She vowed that an independent review would be conducted into what happened. Further, she said that freedom of expression is essential in higher education.

"Let me be clear by stating that Laurier is committed to the abiding principles of freedom of speech and freedom of expression," she said. "Giving life to these principles while respecting fundamentally important human rights and our institutional values of diversity and inclusion, is not a simple matter. The intense media interest points to a highly polarizing and very complicated set of issues that is affecting universities across the democratic world. The polarizing nature of the current debate does not do justice to the complexity of issues."

David Robinson, executive director of the Canadian Association of University Teachers, said in an interview that Shepherd had been "treated very badly" by the administration. While Shepherd was questioned by faculty members and an administrator, Robinson said that the administrator should have seen that the discussion was going off track and that any suggestion that Shepherd violated the law couldn't be true.

Robinson noted that the video she shared in class came from Canadian public television, and so had arguably been produced by the government. He also said that Shepherd outlined a sound pedagogy that should not have been doubted.

The Jordan Peterson Impact

Robinson said that, generally, the culture wars that are a major force in American higher education have not been as present in Canadian higher education. But he said a few figures have been "quite polarizing," and that one of them is Jordan Peterson, who was the debate participant who opposed the use of alternative pronouns. Peterson, a professor of psychology at the University of Toronto, has said that his position isn't so much against the pronouns, but against efforts to persuade people to use them even if they don't want to.

In March, protesters shouted down a talk of his at McMaster University, in Ontario.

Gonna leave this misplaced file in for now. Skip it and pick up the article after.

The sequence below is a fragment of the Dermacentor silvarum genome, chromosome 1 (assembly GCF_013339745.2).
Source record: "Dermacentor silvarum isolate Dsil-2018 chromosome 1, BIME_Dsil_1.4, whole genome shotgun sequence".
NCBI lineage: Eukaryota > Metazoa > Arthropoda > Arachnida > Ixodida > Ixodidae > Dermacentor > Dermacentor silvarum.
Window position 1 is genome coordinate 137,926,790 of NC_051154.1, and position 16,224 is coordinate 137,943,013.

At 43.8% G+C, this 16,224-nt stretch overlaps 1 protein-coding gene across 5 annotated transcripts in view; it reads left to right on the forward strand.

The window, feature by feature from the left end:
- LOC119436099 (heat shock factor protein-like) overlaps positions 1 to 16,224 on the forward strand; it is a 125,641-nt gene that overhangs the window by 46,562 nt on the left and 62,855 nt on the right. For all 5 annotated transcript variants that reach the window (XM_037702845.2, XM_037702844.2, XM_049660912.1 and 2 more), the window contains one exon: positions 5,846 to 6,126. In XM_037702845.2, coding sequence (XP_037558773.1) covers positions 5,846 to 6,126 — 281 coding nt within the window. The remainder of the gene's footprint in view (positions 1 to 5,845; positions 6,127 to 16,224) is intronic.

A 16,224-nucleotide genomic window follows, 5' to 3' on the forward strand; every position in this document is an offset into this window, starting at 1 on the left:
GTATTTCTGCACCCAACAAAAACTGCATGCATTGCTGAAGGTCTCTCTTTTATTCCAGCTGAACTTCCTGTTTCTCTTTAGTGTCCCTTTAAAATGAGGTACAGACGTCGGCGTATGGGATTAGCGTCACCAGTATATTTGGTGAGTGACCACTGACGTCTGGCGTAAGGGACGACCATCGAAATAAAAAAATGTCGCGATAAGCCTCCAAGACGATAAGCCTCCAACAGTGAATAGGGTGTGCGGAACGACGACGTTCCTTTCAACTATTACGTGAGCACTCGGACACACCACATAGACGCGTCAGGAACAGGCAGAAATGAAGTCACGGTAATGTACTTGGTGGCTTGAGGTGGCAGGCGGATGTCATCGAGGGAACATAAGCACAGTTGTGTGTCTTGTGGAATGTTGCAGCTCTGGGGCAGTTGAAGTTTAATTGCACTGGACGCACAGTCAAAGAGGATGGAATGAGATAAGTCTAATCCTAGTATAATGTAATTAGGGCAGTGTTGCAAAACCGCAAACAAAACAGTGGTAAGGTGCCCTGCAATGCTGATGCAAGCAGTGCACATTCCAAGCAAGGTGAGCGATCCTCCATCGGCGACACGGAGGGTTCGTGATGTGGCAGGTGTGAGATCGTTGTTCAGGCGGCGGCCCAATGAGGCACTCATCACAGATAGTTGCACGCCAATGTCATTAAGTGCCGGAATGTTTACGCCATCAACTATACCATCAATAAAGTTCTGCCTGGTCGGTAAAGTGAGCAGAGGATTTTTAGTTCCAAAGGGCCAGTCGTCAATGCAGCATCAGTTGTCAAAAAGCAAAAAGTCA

Then this month, Peterson announced a plan to create a website to list courses nationwide containing “postmodern neo-Marxist course content,” in an effort to decrease enrollment in those courses. Amid criticism, he abandoned the plan.

"These kinds of issues seem to come up daily in the U.S., but they are still rare in Canada," Robinson said of the controversies surrounding Peterson.

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Punishments for shouting down college speakers run the gamut

Inside Higher Ed - Wed, 11/22/2017 - 01:00

One member of a student group that disrupted the University of Oregon president’s State of the University address last month has been punished.

The student -- Charlie Landeros -- has been assigned an essay.

Landeros, who prefers the pronouns they and them, also has had a letter reprimanding them added to their record.

But those consequences pale compared to those levied on students found guilty of the same offense one state over, at California's Claremont McKenna College. There, five students were suspended -- three of them for a year -- for shouting down the controversial conservative figure Heather Mac Donald.

The penalties for students who interrupt speakers vary drastically among institutions, in part because each case is so specific, but also because campus leaders remain reluctant and a little unsure of how hard to come down on these protesters, experts say.